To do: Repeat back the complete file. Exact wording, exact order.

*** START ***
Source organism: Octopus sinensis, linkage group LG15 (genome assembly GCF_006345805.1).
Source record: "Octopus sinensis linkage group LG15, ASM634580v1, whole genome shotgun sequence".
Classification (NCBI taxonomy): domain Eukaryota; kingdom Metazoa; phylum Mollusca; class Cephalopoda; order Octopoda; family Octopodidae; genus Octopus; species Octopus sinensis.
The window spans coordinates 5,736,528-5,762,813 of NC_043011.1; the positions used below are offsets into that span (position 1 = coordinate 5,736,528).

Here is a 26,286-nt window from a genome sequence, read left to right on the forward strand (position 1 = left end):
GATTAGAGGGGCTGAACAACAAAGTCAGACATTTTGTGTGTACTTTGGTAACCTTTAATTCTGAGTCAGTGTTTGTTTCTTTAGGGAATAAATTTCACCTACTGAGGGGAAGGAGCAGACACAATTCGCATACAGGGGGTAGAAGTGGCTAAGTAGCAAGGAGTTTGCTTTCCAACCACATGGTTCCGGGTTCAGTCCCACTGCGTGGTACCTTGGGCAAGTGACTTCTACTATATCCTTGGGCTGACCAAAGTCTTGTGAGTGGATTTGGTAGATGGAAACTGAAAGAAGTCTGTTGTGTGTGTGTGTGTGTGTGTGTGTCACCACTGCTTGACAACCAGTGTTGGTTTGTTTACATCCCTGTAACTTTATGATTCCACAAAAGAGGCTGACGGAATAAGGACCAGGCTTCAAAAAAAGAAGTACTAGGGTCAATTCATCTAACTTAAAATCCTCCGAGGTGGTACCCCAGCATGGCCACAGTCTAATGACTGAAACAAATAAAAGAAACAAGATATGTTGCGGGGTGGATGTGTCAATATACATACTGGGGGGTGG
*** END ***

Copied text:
Source organism: Octopus sinensis, linkage group LG15 (genome assembly GCF_006345805.1).
Source record: "Octopus sinensis linkage group LG15, ASM634580v1, whole genome shotgun sequence".
Classification (NCBI taxonomy): domain Eukaryota; kingdom Metazoa; phylum Mollusca; class Cephalopoda; order Octopoda; family Octopodidae; genus Octopus; species Octopus sinensis.
The window spans coordinates 5,736,528-5,762,813 of NC_043011.1; the positions used below are offsets into that span (position 1 = coordinate 5,736,528).

Here is a 26,286-nt window from a genome sequence, read left to right on the forward strand (position 1 = left end):
GATTAGAGGGGCTGAACAACAAAGTCAGACATTTTGTGTGTACTTTGGTAACCTTTAATTCTGAGTCAGTGTTTGTTTCTTTAGGGAATAAATTTCACCTACTGAGGGGAAGGAGCAGACACAATTCGCATACAGGGGGTAGAAGTGGCTAAGTAGCAAGGAGTTTGCTTTCCAACCACATGGTTCCGGGTTCAGTCCCACTGCGTGGTACCTTGGGCAAGTGACTTCTACTATATCCTTGGGCTGACCAAAGTCTTGTGAGTGGATTTGGTAGATGGAAACTGAAAGAAGTCTGTTGTGTGTGTGTGTGTGTGTGTGTGTCACCACTGCTTGACAACCAGTGTTGGTTTGTTTACATCCCTGTAACTTTATGATTCCACAAAAGAGGCTGACGGAATAAGGACCAGGCTTCAAAAAAAGAAGTACTAGGGTCAATTCATCTAACTTAAAATCCTCCGAGGTGGTACCCCAGCATGGCCACAGTCTAATGACTGAAACAAATAAAAGAAACAAGATATGTTGCGGGGTGGATGTGTCAATATACATACTGGGGGGTGG